Dark Fantasy: Nogoloth – The Iron Line

In which I continue to pen some seriously Lovecraft-inspired dark fantasy.

The pampered academics at the Great University in Khaarm espouse countless theories about the nature, history, and ultimate destination of the Iron Line. The earthier scholars of Canton-on-Imisk have different opinions; some have even followed the Line deep into the windswept mountains of the north in search of hard, scientific truth. But even the hardiest investigators have been forced to turn back well before reaching the Line’s terminus. It seems that each of the several expeditions sent to identify the source of the Line has been driven back – smaller than it was when it embarked, as is grimly expected by the professors and administrators – due to some singular concatenation of events and circumstances or another, all of which seem natural and plausible enough to the casual observer. But that nineteen souls have perished in the pursuit of something as simple as what lies at the other end of a 3′ wide ribbon of iron that is sunken so thoroughly within the bones of the earth – extending no less than 10 feet deep, even in the hardest of bedrock – has brought something of a sense of doom to the Iron Line and its mystery.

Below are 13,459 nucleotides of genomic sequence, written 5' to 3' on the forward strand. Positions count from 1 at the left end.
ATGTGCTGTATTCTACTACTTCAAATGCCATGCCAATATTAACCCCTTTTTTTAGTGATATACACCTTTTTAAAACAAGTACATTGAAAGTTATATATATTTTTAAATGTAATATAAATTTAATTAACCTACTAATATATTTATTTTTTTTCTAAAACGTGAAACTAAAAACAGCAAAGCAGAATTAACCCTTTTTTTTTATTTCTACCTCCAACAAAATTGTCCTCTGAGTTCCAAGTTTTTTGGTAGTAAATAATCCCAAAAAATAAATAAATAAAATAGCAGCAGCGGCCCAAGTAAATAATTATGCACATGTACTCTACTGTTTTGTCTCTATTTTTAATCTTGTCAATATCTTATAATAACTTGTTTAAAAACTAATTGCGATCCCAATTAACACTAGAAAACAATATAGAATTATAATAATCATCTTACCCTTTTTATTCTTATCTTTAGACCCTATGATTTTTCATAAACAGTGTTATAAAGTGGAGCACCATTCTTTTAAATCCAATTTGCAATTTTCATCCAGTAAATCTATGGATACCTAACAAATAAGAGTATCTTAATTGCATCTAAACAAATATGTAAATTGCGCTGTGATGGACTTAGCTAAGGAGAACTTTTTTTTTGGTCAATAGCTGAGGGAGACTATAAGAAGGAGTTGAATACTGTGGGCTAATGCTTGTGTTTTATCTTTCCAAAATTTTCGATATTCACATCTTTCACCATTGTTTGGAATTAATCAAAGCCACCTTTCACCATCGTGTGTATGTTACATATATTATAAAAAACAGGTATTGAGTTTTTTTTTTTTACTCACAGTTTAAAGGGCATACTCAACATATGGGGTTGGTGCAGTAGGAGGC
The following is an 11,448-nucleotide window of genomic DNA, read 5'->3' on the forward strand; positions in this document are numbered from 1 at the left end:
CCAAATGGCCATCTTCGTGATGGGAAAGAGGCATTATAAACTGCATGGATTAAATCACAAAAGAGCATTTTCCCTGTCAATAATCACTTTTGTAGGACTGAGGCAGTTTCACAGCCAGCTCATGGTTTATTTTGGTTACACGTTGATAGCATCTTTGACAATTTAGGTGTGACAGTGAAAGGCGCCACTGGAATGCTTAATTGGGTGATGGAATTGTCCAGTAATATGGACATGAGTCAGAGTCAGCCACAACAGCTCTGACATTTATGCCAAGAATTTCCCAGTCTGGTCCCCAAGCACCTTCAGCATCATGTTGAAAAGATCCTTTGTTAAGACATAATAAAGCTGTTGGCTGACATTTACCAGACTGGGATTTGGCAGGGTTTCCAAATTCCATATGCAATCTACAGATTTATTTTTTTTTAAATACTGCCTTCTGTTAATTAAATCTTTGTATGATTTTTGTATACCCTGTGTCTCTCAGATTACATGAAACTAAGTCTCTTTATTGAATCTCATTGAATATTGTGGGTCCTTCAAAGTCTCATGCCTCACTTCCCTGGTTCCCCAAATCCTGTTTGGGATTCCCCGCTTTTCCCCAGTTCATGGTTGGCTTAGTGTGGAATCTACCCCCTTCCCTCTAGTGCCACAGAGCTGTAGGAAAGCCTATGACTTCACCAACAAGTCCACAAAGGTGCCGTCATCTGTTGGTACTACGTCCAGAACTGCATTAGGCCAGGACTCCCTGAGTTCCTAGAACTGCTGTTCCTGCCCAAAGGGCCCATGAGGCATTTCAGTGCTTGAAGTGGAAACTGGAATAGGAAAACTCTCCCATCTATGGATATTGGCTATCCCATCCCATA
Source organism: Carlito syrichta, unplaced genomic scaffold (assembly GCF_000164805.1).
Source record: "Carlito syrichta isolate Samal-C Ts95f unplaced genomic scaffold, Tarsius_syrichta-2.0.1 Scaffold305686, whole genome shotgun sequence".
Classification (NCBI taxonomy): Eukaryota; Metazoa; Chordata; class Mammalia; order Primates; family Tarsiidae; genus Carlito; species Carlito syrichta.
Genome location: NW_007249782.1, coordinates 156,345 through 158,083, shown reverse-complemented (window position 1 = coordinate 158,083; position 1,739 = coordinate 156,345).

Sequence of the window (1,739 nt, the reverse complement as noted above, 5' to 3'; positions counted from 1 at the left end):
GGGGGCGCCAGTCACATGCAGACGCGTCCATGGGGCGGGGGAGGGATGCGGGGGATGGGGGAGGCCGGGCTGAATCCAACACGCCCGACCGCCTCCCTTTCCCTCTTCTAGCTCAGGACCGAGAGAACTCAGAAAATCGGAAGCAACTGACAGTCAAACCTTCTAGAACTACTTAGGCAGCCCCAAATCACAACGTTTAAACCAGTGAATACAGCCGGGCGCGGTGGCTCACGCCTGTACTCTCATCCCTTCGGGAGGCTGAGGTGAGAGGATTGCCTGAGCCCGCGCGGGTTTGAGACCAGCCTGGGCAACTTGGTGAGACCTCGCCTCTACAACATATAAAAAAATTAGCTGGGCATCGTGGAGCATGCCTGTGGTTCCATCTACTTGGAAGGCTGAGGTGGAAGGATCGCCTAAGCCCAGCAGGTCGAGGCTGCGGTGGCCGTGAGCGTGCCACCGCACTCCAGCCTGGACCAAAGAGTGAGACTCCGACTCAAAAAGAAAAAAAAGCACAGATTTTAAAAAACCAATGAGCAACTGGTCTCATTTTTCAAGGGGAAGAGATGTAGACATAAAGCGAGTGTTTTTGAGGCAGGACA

The course of the Iron Line, which has been mapped thoroughly within the areas settled by man, runs from the edge of the cliff that rises above the port of Pnikigystros in the south and winds its way across much of the civilized regions of Nogoloth – passing as it does within no less than 1/2 mile of each of the other major cities, and sometimes through them – before taking its turn into the northern mountains. At any given moment the Iron Line may feel incredibly warm or icy cold to the touch, often radiating significantly different levels of heat a mere handspan apart. Some dedicated observers of the Iron Line report that under certain conditions (time of year, weather, and other factors contribute) the Line seems to sing (very softly) a complex, undulating melody that stirs melancholy and dread within the audience. That some people appear utterly unable to hear this song even as those next to them are able to describe what they are hearing with exquisite detail only furthers the mystery of this Nogolothian oddity.

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